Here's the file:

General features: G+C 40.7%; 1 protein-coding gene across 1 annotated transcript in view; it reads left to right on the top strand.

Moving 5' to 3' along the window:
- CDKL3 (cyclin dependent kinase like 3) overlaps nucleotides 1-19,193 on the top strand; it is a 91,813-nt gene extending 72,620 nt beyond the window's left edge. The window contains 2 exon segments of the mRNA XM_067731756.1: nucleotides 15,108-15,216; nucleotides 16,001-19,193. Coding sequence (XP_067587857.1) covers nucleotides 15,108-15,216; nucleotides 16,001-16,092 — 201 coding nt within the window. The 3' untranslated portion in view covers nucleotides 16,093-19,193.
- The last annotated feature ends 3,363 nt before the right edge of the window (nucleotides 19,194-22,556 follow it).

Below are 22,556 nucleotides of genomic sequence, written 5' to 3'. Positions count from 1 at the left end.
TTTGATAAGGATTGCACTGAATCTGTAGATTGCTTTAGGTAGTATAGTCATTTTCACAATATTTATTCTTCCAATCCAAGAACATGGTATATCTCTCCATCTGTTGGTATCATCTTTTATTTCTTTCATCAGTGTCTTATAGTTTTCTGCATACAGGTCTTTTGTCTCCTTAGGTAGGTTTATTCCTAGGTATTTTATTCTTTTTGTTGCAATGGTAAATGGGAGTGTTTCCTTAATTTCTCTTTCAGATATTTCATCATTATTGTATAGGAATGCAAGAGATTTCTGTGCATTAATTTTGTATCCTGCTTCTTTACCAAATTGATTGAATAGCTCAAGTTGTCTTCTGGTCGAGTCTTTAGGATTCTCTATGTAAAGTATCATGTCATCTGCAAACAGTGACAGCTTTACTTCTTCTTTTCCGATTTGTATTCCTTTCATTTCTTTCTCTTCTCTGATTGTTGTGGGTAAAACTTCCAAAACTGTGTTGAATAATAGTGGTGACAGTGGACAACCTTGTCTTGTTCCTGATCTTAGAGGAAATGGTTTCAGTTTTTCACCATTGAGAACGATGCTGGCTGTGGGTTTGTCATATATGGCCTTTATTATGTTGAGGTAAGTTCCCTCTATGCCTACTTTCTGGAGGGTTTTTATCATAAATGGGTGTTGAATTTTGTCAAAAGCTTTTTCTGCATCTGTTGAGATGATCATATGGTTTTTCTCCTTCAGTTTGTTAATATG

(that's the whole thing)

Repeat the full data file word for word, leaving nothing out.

General features: G+C 40.7%; 1 protein-coding gene across 1 annotated transcript in view; it reads left to right on the top strand.

Moving 5' to 3' along the window:
- CDKL3 (cyclin dependent kinase like 3) overlaps nucleotides 1-19,193 on the top strand; it is a 91,813-nt gene extending 72,620 nt beyond the window's left edge. The window contains 2 exon segments of the mRNA XM_067731756.1: nucleotides 15,108-15,216; nucleotides 16,001-19,193. Coding sequence (XP_067587857.1) covers nucleotides 15,108-15,216; nucleotides 16,001-16,092 — 201 coding nt within the window. The 3' untranslated portion in view covers nucleotides 16,093-19,193.
- The last annotated feature ends 3,363 nt before the right edge of the window (nucleotides 19,194-22,556 follow it).

Below are 22,556 nucleotides of genomic sequence, written 5' to 3'. Positions count from 1 at the left end.
TTTGATAAGGATTGCACTGAATCTGTAGATTGCTTTAGGTAGTATAGTCATTTTCACAATATTTATTCTTCCAATCCAAGAACATGGTATATCTCTCCATCTGTTGGTATCATCTTTTATTTCTTTCATCAGTGTCTTATAGTTTTCTGCATACAGGTCTTTTGTCTCCTTAGGTAGGTTTATTCCTAGGTATTTTATTCTTTTTGTTGCAATGGTAAATGGGAGTGTTTCCTTAATTTCTCTTTCAGATATTTCATCATTATTGTATAGGAATGCAAGAGATTTCTGTGCATTAATTTTGTATCCTGCTTCTTTACCAAATTGATTGAATAGCTCAAGTTGTCTTCTGGTCGAGTCTTTAGGATTCTCTATGTAAAGTATCATGTCATCTGCAAACAGTGACAGCTTTACTTCTTCTTTTCCGATTTGTATTCCTTTCATTTCTTTCTCTTCTCTGATTGTTGTGGGTAAAACTTCCAAAACTGTGTTGAATAATAGTGGTGACAGTGGACAACCTTGTCTTGTTCCTGATCTTAGAGGAAATGGTTTCAGTTTTTCACCATTGAGAACGATGCTGGCTGTGGGTTTGTCATATATGGCCTTTATTATGTTGAGGTAAGTTCCCTCTATGCCTACTTTCTGGAGGGTTTTTATCATAAATGGGTGTTGAATTTTGTCAAAAGCTTTTTCTGCATCTGTTGAGATGATCATATGGTTTTTCTCCTTCAGTTTGTTAATATG